The Illusion of Communication – Teaching it Real
Teaching it Real

The Illusion of Communication

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“The single biggest problem in communication is the illusion that it has taken place.” George Bernard Shaw

Schools are places that depend on communication. We are constantly communicating complex information to the young people. Not only are we transmitting, but we are continually seeing what they are communicating back to us, to assess what they understand, what they need and what we can do to best provide that. We use our words and gestures, images, demonstrations, exemplars, and models and pretty much anything else we can lay our hands on to communicate our ideas to them and encourage them to do likewise. We are a continual flow of information back and forth, which we aim to adapt to as swiftly as possible.

But we are also in the business of communicating with adults too. That is not only staff, but parents, the public and pretty much anyone else who has an interest in the workings of schools.

So why is communication, one of the thorniest issues that comes up when I visit schools and talk to teachers and leaders? What are the issues and what might we be able to do to improve it?

Well, the first thing relates back to the words of George Bernard Shaw which I used at the start of the blog. Communication can be an illusion. We think it’s happening, but the reality of that is never simple. Just as with our students, having gone through the process of having said something, doesn’t mean it has been acknowledged, understood and embedded. We work hard with students to provide opportunities to check the message has been received, planning carefully for different ways to approach it, making use of questions, revisiting key information, summarising, condensing, and testing the quality of what has been received. We work hard too to provide the right conditions for them to receive that information, stripping away distractions, considering how we the layers of meaning and attending carefully to what they are communicating back to us. We look at their body language as well as their words to help us to understand what they are saying back to us.

However, this isn’t something we always take time to do when we are dealing with our communications with adults. We might provide letters and emails, deliver presentations and documents, but this can seem like we are broadcasting as opposed to really communicating. It becomes a one way process and not always an effective one.

During the most recent Twitter ‘storm’ around the Head Teacher’s decisions to bring in some new rules, one of the points that was raised was how this became a storm in the first place. It seems to have been taken to the ‘press’ (yes the inverted commas are deliberately selected there), presumably by some parents, or even staff, who were unhappy with the decisions being made. Regardless of what attempts may have been made to communicate the intricacies of this new policy, it hadn’t produced the desired result of producing understanding on both side. Hence perhaps the desire to involve outside bodies. We might assume this was a group who may have been unhappy regardless of the rules, already grinding personal axes or scoring points, but equally we might need to consider if maybe something had gone array in the communication of what was intended. Maybe not, but it is worth perhaps considering.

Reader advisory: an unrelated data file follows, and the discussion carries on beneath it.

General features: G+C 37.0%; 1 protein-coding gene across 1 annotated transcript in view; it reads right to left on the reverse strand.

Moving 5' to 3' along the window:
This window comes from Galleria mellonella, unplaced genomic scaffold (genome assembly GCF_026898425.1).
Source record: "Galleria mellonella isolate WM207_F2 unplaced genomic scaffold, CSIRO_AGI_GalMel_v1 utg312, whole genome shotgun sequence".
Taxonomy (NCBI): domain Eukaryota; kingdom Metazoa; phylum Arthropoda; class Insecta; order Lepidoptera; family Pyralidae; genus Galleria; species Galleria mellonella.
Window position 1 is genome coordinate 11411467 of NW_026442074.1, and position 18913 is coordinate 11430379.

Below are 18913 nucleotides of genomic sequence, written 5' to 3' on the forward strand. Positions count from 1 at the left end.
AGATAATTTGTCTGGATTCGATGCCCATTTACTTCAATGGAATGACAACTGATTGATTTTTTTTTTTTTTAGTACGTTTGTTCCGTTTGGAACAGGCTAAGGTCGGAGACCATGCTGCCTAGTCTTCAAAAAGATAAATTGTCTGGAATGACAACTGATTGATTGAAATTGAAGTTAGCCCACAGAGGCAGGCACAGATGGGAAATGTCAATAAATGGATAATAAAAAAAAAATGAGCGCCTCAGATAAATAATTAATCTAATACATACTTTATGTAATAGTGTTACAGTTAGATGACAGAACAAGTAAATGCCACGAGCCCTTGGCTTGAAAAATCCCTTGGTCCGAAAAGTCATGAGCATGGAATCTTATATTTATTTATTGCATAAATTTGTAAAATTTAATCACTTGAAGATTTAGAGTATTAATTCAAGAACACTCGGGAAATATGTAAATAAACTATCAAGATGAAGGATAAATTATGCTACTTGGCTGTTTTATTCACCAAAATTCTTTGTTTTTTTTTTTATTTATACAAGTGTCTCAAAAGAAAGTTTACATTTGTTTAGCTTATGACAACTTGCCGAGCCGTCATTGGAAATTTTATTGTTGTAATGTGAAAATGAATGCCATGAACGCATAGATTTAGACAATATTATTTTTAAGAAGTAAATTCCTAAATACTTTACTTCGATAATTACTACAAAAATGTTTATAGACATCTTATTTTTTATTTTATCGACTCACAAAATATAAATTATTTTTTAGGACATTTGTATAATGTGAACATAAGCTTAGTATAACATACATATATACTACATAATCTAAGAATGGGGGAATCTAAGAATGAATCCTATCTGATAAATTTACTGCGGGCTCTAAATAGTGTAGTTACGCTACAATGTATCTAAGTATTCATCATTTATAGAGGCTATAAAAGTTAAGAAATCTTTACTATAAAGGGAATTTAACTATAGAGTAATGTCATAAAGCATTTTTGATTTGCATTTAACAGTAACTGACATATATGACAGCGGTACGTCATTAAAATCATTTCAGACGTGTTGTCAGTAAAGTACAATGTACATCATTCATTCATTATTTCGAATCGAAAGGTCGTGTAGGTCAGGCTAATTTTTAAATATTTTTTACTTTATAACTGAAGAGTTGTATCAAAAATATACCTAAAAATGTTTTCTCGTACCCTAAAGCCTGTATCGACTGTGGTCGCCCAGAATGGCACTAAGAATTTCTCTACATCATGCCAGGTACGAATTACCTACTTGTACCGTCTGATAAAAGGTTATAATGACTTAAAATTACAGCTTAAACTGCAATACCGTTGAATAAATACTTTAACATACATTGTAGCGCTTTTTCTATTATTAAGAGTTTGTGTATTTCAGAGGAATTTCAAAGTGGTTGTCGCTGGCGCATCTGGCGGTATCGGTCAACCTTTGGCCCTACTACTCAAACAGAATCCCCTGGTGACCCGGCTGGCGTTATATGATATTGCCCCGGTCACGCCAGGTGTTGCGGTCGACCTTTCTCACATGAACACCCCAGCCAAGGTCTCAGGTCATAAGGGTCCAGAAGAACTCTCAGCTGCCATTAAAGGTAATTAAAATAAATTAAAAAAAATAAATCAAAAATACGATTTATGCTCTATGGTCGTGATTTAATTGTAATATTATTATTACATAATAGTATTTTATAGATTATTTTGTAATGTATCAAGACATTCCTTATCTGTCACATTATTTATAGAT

Making sure that our message is received and understood, is one of the trickiest aspects in all of our interaction in the workplace, not just when we are talking about policy change and communicating that to the wider school community but in how we build mutual understanding and relationships.

I recall sitting in meetings with senior leaders who have been talking about an upcoming event or change they wanted to see happen. There was an enormous amount of communication taking place there. It was excellent. There had also been a flurry of emails, sent back and forth, and even quite a few to inform teachers they would be involved. It was in the calendar and staff had been told about the dates and times and that details would be coming soon. . . The discussion around it appeared to have been non-stop. Everyone on the leadership team knew the fine details of what their role was. But when I began to ask questions about the logistics, if staff understood why it was being done, what their role was, and if we were certain their understanding of it was secure, it was met with blank faces and confused looks. Well, someone had spoken to staff hadn’t they? Well, no. It turns out that whilst there had been hours of communication taking place, nobody had yet began to communicate that to staff. A further flurry of emails swiftly followed.